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    New Nuke Facilities Being Built but Old Questions Remain

    New Nuke Facilities Being Built, But Old Questions Remaini
    X
    February 19, 2014 5:18 AM
    In the midst of the current debate over whether to build the Keystone oil pipeline from Canada into the United States and the efforts to develop solar and wind power, nuclear energy is hardly being discussed. However, the Nuclear Energy Institute - an industry lobbying group -- says the number of nuclear power plants in the United States is growing. VOA’s Bernard Shusman reports from New York.
    New Nuke Facilities Being Built, But Old Questions Remain
    In the midst of the current debate over whether to build the Keystone oil pipeline from Canada into the United States and the efforts to develop solar and wind power, nuclear energy is hardly being discussed. However, the Nuclear Energy Institute - an industry lobbying group --   reports the number of nuclear power plants in the United States is growing.
     
    The big news is new facilities. Four are currently being constructed: two each in South Carolina and Georgia. The Nuclear Energy Institute said there are 12 additional applications to build nuclear power plants.  
     
    Steve Byrne, of South Carolina Electric and Gas, said that for his company, nuclear was a good option.
     
    “Coal was in disfavor. The price of natural gas relatively high, so nuclear made a lot of sense to us. So we were a company that already operated a nuclear facility, had a tremendous site for adding new nuclear capacity, so we made the decision to go nuclear,” said Byrne.
     
    South Carolina currently has seven operating reactors. Georgia has six, plus the two new ones under construction. 
     
    Stephen Kuczynski, chairman and CEO of Georgia’s Southern Nuclear Operating Company, pointed out the long-term soundness of a nuclear plant.
     
    “We see these as 60-year assets. Nuclear plants are high construction, but very low operating. But if you look at that over a 40-to-60-year period, it’s a very economical option," said Kuczynski.
     
    Several plants have closed because they were not competitive with other power sources -- mainly cheaper natural gas. NEI favors a diversity of power sources for the nation, but NEI head Marv Fertel warned that this is not happening.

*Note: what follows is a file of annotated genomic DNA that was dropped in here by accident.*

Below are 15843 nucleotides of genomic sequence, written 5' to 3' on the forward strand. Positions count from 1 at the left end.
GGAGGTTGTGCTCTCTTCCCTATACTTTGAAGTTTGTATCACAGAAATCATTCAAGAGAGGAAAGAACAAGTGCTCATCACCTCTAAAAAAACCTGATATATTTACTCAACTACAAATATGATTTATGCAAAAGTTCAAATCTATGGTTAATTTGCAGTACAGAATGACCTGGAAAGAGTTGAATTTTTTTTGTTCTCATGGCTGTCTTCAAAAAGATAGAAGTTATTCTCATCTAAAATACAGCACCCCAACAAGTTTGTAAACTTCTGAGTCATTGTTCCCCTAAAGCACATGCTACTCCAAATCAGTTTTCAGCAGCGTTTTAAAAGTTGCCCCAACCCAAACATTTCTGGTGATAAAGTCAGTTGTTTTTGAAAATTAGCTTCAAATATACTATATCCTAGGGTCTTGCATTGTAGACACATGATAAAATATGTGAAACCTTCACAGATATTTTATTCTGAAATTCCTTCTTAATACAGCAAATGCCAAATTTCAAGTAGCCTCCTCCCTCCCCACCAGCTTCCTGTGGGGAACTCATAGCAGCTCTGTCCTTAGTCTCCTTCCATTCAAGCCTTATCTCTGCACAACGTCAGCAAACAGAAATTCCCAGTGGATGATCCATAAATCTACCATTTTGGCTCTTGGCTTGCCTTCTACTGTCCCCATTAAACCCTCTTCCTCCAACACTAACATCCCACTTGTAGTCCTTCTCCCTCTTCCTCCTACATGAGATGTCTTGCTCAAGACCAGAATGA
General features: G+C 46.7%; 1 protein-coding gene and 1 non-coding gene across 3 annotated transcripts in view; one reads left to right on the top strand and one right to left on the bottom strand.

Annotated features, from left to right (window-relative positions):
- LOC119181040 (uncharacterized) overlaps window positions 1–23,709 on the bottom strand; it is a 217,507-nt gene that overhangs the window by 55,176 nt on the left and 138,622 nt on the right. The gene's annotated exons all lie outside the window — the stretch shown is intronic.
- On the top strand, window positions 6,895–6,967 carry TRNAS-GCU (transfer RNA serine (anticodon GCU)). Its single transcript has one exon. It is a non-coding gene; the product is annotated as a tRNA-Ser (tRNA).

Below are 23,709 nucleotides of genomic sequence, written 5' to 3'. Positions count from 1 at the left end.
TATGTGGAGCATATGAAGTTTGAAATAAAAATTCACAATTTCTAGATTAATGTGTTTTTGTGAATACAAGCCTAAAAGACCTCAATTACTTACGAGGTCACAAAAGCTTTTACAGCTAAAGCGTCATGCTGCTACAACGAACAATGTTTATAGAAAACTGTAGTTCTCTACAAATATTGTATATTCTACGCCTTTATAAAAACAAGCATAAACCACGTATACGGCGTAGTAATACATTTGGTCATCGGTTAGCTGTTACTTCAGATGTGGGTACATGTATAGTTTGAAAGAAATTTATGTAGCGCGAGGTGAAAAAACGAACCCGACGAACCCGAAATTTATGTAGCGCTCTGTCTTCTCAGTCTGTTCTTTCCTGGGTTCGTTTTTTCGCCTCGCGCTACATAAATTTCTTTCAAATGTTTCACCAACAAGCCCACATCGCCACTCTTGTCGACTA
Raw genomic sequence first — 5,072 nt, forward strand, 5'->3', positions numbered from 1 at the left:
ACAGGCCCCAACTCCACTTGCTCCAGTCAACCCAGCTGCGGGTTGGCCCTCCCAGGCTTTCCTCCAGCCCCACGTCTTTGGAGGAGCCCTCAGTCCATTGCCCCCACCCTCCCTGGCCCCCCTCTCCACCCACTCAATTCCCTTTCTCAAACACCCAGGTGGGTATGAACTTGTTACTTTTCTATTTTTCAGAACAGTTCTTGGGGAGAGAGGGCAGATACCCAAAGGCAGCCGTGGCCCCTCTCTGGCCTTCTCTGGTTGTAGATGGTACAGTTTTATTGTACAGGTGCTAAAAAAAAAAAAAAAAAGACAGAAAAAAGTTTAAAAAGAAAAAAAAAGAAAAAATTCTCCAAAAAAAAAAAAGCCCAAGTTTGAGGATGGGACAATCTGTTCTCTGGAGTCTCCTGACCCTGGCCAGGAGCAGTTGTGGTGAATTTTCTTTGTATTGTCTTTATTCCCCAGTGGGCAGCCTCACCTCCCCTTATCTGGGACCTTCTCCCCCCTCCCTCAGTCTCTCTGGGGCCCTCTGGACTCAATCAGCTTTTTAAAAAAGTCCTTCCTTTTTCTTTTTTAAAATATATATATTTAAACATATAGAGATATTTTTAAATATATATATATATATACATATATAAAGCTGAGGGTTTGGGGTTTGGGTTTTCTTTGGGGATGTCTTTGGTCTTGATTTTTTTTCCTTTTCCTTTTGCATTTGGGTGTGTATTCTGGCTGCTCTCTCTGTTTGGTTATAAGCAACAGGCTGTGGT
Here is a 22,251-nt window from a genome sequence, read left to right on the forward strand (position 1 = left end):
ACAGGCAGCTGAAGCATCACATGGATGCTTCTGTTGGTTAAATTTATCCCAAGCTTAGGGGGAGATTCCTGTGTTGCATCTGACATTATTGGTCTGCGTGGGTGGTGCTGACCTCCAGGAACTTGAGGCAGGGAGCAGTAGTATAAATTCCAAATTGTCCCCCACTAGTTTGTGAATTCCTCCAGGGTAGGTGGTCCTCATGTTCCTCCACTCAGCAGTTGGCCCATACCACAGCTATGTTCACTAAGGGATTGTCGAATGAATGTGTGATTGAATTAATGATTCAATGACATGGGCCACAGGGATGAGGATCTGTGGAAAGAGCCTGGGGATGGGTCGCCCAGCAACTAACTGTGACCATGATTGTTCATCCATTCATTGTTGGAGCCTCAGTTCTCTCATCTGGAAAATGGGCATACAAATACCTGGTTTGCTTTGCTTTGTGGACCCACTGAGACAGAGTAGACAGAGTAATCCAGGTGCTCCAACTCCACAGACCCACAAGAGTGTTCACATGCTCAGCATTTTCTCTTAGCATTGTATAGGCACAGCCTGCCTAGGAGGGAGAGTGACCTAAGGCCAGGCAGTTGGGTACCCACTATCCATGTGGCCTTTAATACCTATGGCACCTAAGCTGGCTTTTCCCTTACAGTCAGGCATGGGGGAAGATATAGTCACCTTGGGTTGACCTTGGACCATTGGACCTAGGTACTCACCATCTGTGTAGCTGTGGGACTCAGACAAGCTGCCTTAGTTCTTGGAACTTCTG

"We are going all to gas because it’s cheap and it’s a good thing. But we are going all reliant on that and because of policies, we are driving renewables. So we are driving coal out because of environmental requirements and demands, and we are driving nuclear out for reasons that make no sense. And that’s not good for this country. We’re going to pay a price in reliability, a price in affordability, when the whole thing crashes,” warned Fertel.
     
    Opposition to nuclear power is strong, with some surveys showing more than half of Americans are against building more nuclear plants primarily because of safety concerns.  
     
    Phillip Museguus, of the anti-nuclear group Riverkeeper, said that in terms of economics and costs, nuclear doesn’t really make sense.   
     
    "There are better ways to generate power; there are safe and cleaner ways.  When you look at the price of natural gas in the U.S. economy, that is forcing many nuclear plants to close. Four nuclear facilities have closed in the past year and a half, so for the existing reactors, the economics are not good,” said Museguus.
     
    Some 40 years ago, anti-nuclear groups like Riverkeeper began worldwide protests, but the Fukushima nuclear disaster of 2011 gave them more ammunition.
     
    The industry refutes claims that nuclear power is unsafe or susceptible to terrorism.
     
    “What we’ve done is we spent a fortune on security since 9-11. Nuclear plants, if you talk to the FBI or anybody else would tell you, are the most hardened targets in America. Our problem right now is that we think that adding more security in some areas makes no sense and what we need to do is look at the effectiveness of what we have," said Fertel. 
     
    As for the disposal of nuclear waste, that remains a contentious issue in the United States -- with Congress so far unable to agree on a solution.

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